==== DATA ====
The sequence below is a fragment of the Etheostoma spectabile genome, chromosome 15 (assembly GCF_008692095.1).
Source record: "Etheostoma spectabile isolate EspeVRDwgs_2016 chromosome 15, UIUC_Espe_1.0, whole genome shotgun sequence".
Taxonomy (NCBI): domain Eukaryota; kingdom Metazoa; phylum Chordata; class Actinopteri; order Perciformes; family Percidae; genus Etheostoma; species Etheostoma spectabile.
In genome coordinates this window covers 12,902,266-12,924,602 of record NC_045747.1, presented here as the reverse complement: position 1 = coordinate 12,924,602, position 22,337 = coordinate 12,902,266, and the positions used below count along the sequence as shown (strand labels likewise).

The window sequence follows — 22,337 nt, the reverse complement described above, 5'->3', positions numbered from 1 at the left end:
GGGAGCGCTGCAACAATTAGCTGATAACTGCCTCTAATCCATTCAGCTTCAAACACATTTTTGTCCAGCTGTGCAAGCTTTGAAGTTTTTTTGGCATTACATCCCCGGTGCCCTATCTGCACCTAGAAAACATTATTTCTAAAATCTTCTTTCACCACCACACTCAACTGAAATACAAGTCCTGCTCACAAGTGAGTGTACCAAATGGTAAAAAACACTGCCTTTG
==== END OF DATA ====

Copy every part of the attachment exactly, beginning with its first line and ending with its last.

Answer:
The sequence below is a fragment of the Etheostoma spectabile genome, chromosome 15 (assembly GCF_008692095.1).
Source record: "Etheostoma spectabile isolate EspeVRDwgs_2016 chromosome 15, UIUC_Espe_1.0, whole genome shotgun sequence".
Taxonomy (NCBI): domain Eukaryota; kingdom Metazoa; phylum Chordata; class Actinopteri; order Perciformes; family Percidae; genus Etheostoma; species Etheostoma spectabile.
In genome coordinates this window covers 12,902,266-12,924,602 of record NC_045747.1, presented here as the reverse complement: position 1 = coordinate 12,924,602, position 22,337 = coordinate 12,902,266, and the positions used below count along the sequence as shown (strand labels likewise).

The window sequence follows — 22,337 nt, the reverse complement described above, 5'->3', positions numbered from 1 at the left end:
GGGAGCGCTGCAACAATTAGCTGATAACTGCCTCTAATCCATTCAGCTTCAAACACATTTTTGTCCAGCTGTGCAAGCTTTGAAGTTTTTTTGGCATTACATCCCCGGTGCCCTATCTGCACCTAGAAAACATTATTTCTAAAATCTTCTTTCACCACCACACTCAACTGAAATACAAGTCCTGCTCACAAGTGAGTGTACCAAATGGTAAAAAACACTGCCTTTG